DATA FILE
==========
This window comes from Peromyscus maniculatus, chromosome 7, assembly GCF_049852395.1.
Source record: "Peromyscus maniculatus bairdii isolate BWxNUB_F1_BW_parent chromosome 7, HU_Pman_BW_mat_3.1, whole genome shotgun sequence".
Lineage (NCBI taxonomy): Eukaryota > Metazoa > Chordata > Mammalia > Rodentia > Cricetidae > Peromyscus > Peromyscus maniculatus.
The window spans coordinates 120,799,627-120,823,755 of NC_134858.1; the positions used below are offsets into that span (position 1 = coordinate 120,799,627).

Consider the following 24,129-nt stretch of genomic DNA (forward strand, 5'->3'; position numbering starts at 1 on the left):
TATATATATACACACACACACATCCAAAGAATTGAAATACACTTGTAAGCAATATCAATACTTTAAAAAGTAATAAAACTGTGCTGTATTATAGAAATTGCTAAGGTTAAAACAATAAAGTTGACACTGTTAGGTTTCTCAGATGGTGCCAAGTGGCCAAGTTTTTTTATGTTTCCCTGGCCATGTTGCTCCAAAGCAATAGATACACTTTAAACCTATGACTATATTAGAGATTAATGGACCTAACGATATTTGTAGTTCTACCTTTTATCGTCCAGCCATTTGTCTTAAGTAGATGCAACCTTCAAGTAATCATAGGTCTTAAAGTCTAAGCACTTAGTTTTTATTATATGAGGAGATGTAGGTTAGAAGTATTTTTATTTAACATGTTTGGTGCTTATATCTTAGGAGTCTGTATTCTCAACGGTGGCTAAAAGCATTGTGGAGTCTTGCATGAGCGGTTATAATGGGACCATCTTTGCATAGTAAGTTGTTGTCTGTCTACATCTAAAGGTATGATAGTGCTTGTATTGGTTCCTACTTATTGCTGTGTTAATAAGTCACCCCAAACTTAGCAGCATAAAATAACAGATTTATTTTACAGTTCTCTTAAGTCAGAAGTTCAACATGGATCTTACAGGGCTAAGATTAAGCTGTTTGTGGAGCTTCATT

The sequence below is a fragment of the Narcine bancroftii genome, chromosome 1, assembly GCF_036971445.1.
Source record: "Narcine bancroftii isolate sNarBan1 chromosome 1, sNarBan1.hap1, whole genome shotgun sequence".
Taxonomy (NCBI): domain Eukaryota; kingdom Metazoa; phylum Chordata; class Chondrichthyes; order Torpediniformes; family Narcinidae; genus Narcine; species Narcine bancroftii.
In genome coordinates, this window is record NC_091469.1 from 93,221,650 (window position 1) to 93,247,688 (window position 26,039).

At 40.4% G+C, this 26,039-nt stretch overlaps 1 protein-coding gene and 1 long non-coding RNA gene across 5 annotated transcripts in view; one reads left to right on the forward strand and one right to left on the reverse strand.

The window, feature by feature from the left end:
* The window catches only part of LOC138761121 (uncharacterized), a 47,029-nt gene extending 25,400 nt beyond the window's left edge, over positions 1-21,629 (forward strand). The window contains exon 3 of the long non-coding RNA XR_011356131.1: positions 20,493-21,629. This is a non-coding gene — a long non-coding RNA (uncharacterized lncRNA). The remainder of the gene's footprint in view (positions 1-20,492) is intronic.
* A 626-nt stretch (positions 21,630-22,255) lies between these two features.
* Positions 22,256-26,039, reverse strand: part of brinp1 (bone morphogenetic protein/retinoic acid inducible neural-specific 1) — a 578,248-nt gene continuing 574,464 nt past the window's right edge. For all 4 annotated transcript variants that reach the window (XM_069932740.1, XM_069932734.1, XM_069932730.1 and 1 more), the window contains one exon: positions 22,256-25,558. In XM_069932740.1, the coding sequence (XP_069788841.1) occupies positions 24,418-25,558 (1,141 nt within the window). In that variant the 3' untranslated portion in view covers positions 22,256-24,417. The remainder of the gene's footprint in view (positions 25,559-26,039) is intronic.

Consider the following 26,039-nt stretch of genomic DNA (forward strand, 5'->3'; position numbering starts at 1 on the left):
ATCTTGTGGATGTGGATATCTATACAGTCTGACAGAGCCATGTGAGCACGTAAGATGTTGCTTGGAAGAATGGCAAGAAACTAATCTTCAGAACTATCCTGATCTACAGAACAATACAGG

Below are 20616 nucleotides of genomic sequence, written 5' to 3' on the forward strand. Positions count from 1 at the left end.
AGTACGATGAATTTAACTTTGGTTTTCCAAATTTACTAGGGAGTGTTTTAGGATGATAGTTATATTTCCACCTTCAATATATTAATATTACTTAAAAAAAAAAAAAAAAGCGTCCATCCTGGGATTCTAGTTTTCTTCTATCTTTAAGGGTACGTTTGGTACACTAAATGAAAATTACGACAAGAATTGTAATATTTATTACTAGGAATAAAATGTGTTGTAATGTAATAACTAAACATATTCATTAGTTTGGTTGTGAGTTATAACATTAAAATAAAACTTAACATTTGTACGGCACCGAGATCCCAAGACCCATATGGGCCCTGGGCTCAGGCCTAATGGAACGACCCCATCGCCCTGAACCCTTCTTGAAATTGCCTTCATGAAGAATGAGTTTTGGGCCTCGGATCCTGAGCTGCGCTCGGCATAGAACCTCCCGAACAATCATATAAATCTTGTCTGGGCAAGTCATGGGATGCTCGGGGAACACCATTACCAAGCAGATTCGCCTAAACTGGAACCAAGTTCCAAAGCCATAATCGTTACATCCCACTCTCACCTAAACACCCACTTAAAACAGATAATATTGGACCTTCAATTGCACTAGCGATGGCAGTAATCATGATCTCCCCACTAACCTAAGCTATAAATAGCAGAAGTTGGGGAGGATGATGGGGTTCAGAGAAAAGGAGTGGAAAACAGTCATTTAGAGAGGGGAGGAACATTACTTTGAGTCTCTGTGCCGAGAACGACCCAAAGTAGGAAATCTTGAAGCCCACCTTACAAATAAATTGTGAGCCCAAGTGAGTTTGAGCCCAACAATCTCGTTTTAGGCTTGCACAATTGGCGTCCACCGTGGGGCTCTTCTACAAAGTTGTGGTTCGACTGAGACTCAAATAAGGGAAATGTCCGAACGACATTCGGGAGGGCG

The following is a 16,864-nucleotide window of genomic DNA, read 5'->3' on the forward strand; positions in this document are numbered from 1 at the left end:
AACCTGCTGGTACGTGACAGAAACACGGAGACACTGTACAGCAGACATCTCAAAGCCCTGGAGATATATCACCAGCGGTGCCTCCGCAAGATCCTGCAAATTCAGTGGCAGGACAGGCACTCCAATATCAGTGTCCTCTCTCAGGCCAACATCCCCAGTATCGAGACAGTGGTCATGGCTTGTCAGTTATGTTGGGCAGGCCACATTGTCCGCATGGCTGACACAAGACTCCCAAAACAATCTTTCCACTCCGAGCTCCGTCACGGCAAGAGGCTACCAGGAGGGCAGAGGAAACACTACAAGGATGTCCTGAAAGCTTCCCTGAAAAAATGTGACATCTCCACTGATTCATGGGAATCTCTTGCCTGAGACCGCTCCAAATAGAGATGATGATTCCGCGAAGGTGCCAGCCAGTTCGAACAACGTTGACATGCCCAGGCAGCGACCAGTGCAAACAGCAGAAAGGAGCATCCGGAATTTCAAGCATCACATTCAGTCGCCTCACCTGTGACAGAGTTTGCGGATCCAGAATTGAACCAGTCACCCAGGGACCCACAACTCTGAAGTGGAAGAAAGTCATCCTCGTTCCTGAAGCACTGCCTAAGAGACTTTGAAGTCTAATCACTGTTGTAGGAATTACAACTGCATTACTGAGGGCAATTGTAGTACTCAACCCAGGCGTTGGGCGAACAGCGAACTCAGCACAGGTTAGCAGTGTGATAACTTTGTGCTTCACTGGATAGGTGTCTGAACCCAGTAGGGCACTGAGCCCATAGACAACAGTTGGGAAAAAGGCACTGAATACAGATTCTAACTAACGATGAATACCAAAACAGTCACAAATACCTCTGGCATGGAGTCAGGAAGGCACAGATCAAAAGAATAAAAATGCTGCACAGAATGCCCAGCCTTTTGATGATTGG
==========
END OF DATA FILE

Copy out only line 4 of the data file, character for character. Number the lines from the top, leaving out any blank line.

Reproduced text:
The window spans coordinates 120,799,627-120,823,755 of NC_134858.1; the positions used below are offsets into that span (position 1 = coordinate 120,799,627).